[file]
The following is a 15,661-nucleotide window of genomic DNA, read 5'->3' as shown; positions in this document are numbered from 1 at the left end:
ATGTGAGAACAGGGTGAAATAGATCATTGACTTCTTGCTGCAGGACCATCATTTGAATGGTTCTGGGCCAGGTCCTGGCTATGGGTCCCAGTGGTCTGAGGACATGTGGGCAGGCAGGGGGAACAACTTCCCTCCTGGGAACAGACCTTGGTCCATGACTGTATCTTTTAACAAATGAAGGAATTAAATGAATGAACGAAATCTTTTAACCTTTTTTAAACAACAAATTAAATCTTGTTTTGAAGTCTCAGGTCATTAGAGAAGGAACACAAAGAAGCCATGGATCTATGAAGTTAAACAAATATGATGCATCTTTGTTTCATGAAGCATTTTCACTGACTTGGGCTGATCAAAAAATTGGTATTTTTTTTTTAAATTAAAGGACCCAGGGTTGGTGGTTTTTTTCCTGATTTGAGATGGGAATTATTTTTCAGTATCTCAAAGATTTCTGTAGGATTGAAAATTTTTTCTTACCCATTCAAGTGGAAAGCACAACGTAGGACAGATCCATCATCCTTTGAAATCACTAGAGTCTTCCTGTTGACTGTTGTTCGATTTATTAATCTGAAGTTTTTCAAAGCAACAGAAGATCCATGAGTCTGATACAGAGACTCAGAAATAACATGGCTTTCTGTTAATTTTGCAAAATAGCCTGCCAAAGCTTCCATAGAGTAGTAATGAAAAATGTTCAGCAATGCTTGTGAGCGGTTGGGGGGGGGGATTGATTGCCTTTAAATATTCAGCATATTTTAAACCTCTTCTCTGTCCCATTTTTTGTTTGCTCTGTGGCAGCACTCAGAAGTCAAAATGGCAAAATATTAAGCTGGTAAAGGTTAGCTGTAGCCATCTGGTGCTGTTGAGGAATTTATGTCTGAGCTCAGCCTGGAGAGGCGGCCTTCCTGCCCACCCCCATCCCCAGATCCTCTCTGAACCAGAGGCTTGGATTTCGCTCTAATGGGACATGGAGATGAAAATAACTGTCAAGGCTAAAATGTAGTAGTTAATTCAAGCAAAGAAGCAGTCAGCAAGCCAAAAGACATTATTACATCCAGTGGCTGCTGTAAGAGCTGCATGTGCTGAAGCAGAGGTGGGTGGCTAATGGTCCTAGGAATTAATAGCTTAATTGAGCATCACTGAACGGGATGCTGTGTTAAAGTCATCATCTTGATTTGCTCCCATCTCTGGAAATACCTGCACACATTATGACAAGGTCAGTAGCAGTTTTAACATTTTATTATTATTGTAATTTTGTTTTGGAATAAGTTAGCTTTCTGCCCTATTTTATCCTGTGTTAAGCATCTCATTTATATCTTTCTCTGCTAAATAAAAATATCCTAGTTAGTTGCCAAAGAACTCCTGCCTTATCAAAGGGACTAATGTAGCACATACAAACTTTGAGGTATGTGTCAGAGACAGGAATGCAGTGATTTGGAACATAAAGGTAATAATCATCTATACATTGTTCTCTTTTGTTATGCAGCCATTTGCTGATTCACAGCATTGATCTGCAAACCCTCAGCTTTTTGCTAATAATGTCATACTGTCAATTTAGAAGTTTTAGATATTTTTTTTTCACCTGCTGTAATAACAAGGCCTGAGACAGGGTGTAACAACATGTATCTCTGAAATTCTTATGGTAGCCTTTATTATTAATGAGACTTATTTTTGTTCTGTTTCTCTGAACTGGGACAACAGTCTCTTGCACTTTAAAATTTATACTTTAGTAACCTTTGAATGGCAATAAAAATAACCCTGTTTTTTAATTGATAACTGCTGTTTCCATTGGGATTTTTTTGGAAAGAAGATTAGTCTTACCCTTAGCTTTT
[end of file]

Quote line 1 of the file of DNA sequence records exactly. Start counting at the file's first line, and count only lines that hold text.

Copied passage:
The following is a 15,661-nucleotide window of genomic DNA, read 5'->3' as shown; positions in this document are numbered from 1 at the left end: